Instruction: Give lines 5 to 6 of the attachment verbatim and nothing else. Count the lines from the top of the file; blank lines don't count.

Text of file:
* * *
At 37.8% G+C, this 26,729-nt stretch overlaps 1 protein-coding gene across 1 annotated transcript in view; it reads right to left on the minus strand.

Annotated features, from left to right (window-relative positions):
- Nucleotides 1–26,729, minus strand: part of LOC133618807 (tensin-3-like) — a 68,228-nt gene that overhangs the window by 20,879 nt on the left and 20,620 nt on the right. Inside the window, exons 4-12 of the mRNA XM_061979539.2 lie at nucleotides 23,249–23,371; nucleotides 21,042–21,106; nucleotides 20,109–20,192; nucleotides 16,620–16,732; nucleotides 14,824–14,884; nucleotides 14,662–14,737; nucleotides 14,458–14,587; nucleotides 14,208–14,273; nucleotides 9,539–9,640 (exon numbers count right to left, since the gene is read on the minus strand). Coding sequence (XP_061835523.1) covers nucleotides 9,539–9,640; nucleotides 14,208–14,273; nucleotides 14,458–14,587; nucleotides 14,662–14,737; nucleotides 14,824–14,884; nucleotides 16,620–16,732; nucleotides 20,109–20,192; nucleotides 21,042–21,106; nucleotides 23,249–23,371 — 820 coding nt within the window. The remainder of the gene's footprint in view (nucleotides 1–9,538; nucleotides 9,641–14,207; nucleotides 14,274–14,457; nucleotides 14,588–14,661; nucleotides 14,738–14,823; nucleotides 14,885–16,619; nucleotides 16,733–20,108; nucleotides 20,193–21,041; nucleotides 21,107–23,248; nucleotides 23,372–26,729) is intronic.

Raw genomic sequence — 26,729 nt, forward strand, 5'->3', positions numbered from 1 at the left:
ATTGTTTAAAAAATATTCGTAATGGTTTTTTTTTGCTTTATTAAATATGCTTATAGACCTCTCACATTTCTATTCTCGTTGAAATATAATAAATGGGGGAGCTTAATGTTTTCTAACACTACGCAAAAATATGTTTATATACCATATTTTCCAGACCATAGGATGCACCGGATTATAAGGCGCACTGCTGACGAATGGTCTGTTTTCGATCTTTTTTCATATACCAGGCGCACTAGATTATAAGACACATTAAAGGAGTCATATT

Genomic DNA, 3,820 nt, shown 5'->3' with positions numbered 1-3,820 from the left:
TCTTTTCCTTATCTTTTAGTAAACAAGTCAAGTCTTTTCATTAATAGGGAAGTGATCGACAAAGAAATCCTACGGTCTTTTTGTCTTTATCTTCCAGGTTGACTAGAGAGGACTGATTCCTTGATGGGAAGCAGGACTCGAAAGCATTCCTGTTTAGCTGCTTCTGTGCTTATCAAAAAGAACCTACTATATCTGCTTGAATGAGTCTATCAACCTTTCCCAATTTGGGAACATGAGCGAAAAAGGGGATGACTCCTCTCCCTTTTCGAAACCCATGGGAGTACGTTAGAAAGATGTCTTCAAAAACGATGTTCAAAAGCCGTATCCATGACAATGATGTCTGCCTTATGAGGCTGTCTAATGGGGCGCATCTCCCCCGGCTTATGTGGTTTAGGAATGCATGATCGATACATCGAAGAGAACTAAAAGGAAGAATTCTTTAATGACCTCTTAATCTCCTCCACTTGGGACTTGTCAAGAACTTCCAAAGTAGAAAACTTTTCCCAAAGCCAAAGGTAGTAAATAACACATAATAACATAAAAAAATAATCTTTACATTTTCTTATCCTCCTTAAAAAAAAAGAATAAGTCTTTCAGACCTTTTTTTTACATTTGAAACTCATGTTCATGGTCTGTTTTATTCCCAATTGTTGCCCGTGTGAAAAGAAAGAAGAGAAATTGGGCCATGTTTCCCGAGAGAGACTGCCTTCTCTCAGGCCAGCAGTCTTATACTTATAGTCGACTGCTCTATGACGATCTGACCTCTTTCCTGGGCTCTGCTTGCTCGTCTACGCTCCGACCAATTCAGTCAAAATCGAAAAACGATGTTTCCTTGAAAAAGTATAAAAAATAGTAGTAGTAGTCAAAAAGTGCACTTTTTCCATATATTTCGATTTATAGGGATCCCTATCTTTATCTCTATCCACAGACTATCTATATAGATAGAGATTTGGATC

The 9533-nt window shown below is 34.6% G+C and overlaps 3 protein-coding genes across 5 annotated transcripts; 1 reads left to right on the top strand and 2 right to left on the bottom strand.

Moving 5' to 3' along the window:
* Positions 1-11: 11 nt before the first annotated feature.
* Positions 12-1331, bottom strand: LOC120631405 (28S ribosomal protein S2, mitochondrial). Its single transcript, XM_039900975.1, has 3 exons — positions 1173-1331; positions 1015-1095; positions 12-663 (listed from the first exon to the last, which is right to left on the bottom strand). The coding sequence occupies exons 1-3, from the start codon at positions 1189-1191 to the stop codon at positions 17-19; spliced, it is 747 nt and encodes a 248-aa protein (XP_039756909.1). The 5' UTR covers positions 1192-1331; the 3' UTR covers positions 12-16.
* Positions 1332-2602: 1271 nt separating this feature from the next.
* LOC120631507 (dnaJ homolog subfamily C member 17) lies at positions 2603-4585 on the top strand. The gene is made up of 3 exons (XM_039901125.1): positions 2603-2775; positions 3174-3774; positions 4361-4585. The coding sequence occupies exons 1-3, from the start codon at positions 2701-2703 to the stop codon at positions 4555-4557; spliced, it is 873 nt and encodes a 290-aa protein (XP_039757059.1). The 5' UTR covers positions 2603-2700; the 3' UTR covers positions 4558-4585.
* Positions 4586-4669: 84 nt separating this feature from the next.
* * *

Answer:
ATTGTTTAAAAAATATTCGTAATGGTTTTTTTTTGCTTTATTAAATATGCTTATAGACCTCTCACATTTCTATTCTCGTTGAAATATAATAAATGGGGGAGCTTAATGTTTTCTAACACTACGCAAAAATATGTTTATATACCATATTTTCCAGACCATAGGATGCACCGGATTATAAGGCGCACTGCTGACGAATGGTCTGTTTTCGATCTTTTTTCATATACCAGGCGCACTAGATTATAAGACACATTAAAGGAGTCATATT

Genomic DNA, 3,820 nt, shown 5'->3' with positions numbered 1-3,820 from the left: